COLUMBIA, S.C. — Former Tennessee Sen. Fred Thompson didn't drop out of the Republican presidential field after his disappointing finish in Saturday's South Carolina primary — but he sounded close to it.
About an hour after the polls closed, Thompson addressed a ballroom in a college student union, an event that featured as many students enjoying free beer as it did hardcore Thompson supporters. He delivered a lengthy soliloquy, speaking in the past tense about "clear conservatism," the cornerstone of his campaign.
"My friends, we will always be bound by a close bond because we have traveled a very special road together for a very special purpose," Thompson told the crowd. "It's never been about me, it's never even been about you. It's been about our country."
Thompson's campaign declined to say whether the speech was a concession, a swan song, a stump speech to signal that he's fighting on, or what. Campaign spokesmen wouldn't say what the former Tennessee senator's next move is.
"The campaign is still a campaign until it's not the campaign," said Rich Galen, a Thompson campaign senior adviser. "There's no hurry to make a decision, other than your deadline. I don't have anything to add — not tonight."
Thompson conceded earlier Saturday that he needed a win in South Carolina to keep his presidential campaign alive.
"We're not talking about anything less than an optimistic scenario," Thompson told reporters while strolling through a gun show in Irmo, S.C. "Victory is the goal . . . . We'll see in a few hours."
However, he dodged questions about whether he'd end his campaign if he didn't win in South Carolina.
"I've always said that I have to do very well here, there's no question about that, and I stand by that," he said.
Thompson entered the Republican presidential sweepstakes in September as the traditionalist conservative cure to the queasy feeling many Republicans felt about having to choose between former Massachusetts Gov. Mitt Romney, a Mormon; social moderate former New York Mayor Rudy Giuliani; and maverick reformer Sen. John McCain of Arizona.
Thompson's supporters saw him as Reaganesque — a successful movie and television actor with Capitol Hill credentials and a plainspoken, down-home Southern charm.
But Saturday night, many South Carolinians jilted Thompson for former Arkansas Gov. Mike Huckabee, a Baptist minister with strong appeal to Christian evangelicals, who are strong in South Carolina.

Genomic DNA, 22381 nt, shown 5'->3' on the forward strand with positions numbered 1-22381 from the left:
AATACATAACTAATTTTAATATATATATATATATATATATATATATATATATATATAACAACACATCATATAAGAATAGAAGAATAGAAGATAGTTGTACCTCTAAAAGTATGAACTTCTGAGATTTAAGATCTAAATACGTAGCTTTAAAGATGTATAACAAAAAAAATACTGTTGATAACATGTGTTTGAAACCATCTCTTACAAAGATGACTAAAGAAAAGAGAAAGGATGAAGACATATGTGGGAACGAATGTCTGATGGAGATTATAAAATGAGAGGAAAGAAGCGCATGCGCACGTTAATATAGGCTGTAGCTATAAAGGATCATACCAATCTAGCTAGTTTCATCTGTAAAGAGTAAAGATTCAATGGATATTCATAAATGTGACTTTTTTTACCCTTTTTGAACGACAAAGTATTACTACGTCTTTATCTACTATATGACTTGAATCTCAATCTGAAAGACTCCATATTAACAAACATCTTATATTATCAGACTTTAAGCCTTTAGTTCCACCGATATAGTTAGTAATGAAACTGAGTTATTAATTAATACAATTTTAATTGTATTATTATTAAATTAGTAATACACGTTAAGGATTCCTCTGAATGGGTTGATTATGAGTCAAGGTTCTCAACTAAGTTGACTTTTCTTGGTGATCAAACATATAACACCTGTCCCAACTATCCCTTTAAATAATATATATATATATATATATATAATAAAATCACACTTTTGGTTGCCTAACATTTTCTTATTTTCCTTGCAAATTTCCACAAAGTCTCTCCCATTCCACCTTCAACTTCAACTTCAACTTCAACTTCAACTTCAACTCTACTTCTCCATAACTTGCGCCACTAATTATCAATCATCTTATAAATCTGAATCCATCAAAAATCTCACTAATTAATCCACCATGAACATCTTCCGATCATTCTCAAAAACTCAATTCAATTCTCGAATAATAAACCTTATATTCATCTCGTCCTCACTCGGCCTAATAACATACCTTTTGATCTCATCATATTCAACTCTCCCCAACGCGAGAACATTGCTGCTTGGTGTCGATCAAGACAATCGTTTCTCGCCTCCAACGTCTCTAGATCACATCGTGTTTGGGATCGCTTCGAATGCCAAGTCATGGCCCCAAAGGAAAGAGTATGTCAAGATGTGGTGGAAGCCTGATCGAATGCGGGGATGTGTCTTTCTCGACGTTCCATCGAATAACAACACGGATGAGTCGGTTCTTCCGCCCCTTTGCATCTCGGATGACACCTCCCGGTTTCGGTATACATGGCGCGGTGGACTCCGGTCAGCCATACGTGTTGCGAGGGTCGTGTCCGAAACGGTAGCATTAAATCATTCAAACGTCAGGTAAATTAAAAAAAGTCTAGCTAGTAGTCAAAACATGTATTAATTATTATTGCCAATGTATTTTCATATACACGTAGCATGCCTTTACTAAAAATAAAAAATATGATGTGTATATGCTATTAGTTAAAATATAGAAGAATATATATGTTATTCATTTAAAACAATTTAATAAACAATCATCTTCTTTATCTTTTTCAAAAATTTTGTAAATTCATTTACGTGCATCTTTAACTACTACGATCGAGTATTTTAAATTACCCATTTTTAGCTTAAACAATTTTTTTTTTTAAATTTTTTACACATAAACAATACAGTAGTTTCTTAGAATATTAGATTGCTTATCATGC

"What happened to Thompson? One word: Huckabee," said Clemson University political science professor Dave Woodard. "He stole all his (Thompson's) votes. As Huckabee began to rise, he got more money, more mailings, and the values voters who were going to Fred switched allegiances to Huckabee."
Thompson's campaign had problems even before Huckabee's rise, however. He was generating enthusiastic anticipation last spring, but he didn't enter the race until after Labor Day — a delay that suggested that the man missed his cue.
"Timing seems to be a type of plague for Thompson — getting in too late, putting all his eggs in the South Carolina basket, Huckabee's rise," said Blease Graham, a University of South Carolina political science professor. "But as much as anything, there was an absence of a clear message. It was as if he was waiting for something."
As soon as Thompson entered the race, analysts began wondering aloud why he got in, saying that he didn't show the fire in the belly that's necessary to run successfully for president. The image of Thompson as a laid-back slowpoke became fodder for late-night television comedians.
Woodard said that Thompson finally appeared to hit his stride on the stump in the Palmetto State, speaking to overflow crowds in the past week.
"Here's what happens when you're a candidate — you get better as you go along," he said. "The problem is Huckabee's got a three-month jump on him. Fred is a good, tough candidate. If he was like this in September, things might be different."